We still have no idea why AMD’s cards cannot seem to manage hardware-accelerated encoding in MediaEspresso, despite this being a supported feature. It used to work, and now it doesn't.
By default, the application chooses to use Nvidia’s GPU-based encoding, but leaves decoding disabled. It also turns off AMD’s UVD block, but we manually turn that on so at least some piece of the GPU is taking part in this test (encoding is greyed out entirely).
The GeForce GTX 460 and 500-series cards all manage roughly the same performance, despite different shader configurations. Meanwhile, the Radeon HD 7700s outperform AMD’s older cards, which, despite benefiting from fixed-function decode logic, fall way behind.
Based on a new SmallLuxGPU2 rendering engine with multi-platform OpenCL support, the second generation of LuxMark includes a couple of more complex scenes. We’re using the Sala scene, with more than 488 000 triangles.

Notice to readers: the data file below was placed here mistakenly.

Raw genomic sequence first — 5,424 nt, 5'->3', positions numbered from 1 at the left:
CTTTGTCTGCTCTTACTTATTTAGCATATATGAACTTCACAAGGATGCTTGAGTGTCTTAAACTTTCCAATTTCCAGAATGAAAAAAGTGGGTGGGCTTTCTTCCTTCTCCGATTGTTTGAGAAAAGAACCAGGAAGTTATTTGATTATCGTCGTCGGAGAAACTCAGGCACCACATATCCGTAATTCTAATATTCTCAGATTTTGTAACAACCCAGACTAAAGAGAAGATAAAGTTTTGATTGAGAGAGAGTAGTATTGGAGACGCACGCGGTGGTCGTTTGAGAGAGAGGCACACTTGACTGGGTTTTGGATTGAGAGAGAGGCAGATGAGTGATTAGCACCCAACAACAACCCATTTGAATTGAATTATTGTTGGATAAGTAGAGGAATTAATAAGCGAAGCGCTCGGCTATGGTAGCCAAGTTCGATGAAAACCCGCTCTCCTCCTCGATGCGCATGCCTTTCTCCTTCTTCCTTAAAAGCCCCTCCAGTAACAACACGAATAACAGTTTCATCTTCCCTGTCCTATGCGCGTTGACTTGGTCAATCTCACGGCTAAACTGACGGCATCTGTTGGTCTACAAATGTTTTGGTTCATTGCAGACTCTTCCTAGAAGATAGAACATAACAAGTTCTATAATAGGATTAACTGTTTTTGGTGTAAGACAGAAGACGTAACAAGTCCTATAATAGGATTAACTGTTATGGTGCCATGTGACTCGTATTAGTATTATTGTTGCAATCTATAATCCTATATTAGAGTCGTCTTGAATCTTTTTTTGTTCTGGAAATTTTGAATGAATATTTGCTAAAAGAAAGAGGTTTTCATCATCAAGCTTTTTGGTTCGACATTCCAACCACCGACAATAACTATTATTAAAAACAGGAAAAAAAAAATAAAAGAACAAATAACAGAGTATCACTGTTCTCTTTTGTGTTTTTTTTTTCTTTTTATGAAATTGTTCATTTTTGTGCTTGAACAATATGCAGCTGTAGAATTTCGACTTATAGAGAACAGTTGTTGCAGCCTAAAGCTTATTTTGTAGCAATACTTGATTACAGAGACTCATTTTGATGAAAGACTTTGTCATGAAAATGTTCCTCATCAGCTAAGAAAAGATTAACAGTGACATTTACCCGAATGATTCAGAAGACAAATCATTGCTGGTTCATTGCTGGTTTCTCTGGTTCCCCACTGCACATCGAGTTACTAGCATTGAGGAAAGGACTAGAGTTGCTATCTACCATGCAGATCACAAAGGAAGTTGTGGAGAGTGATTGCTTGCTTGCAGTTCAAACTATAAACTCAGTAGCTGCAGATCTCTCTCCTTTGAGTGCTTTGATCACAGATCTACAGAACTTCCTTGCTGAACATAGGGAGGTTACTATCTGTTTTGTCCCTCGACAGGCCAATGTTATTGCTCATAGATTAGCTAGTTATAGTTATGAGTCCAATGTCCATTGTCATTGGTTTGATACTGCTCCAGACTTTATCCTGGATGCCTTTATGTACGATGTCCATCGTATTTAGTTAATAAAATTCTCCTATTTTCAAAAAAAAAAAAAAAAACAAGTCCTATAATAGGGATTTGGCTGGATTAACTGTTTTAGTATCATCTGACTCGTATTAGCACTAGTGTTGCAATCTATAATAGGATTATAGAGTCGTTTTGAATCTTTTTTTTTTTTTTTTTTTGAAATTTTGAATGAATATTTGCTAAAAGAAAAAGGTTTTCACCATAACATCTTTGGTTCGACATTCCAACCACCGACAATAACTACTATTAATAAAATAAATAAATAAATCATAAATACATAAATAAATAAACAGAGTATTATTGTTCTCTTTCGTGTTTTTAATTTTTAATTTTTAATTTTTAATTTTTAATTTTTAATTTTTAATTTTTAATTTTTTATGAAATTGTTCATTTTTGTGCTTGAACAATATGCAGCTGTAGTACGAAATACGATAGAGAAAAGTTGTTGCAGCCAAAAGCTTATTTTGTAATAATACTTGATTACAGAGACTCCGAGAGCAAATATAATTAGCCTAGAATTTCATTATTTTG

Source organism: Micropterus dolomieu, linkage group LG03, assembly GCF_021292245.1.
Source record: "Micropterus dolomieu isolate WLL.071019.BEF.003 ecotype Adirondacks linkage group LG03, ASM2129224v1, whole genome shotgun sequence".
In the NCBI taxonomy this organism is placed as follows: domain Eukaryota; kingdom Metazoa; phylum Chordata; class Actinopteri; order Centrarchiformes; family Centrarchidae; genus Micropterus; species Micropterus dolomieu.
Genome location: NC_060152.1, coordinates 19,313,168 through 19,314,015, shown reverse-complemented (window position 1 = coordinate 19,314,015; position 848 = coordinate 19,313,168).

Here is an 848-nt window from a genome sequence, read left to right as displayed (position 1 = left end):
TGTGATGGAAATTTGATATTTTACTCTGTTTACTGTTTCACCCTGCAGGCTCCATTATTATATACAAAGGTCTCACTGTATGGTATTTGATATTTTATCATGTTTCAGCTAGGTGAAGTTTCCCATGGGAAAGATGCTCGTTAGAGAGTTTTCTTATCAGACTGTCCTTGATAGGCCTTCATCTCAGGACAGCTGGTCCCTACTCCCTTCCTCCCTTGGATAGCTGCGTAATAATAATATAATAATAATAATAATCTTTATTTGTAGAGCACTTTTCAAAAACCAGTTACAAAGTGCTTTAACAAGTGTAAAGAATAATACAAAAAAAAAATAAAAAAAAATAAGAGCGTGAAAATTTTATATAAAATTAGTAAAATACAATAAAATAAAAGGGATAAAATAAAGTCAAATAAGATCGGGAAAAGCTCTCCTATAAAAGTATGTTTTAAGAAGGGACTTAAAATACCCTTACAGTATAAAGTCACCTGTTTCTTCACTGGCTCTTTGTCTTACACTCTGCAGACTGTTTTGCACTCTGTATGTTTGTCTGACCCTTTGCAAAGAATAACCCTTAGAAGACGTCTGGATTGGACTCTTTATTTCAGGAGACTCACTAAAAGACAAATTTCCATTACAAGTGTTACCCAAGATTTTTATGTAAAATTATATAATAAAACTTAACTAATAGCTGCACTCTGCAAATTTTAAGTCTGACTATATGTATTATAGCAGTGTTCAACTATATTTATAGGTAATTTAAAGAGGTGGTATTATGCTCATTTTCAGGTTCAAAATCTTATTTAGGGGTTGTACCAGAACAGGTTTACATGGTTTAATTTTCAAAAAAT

Despite their more modest gaming capabilities, both of these cards clearly have a lot of compute potential. The Radeon HD 7770’s lead is clear, and the fact that the $109 Radeon HD 7750 ties the $200+ GeForce GTX 560 Ti is a testament to the improvements AMD’s architects made in shifting to GCN.
- Meet Radeon HD 7770 And 7750
- Overclocking With XFX’s R7770 Black Edition Overclocked
- Flexible Form Factors And Tessellation Performance
- Test Setup And Benchmarks
- Benchmark Results: 3DMark 11
- Benchmark Results: Battlefield 3
- Benchmark Results: Crysis 2
- Benchmark Results: Elder Scrolls V: Skyrim
- Benchmark Results: DiRT 3
- Benchmark Results: World of Warcraft: Cataclysm
- Benchmark Results: Metro 2033
- Benchmark Results: Sandra 2012
- Benchmark Results: MediaEspresso And Luxmark 2.0
- Power Consumption
- Temperature And Noise
- Cape Verde: All About Performance/Watt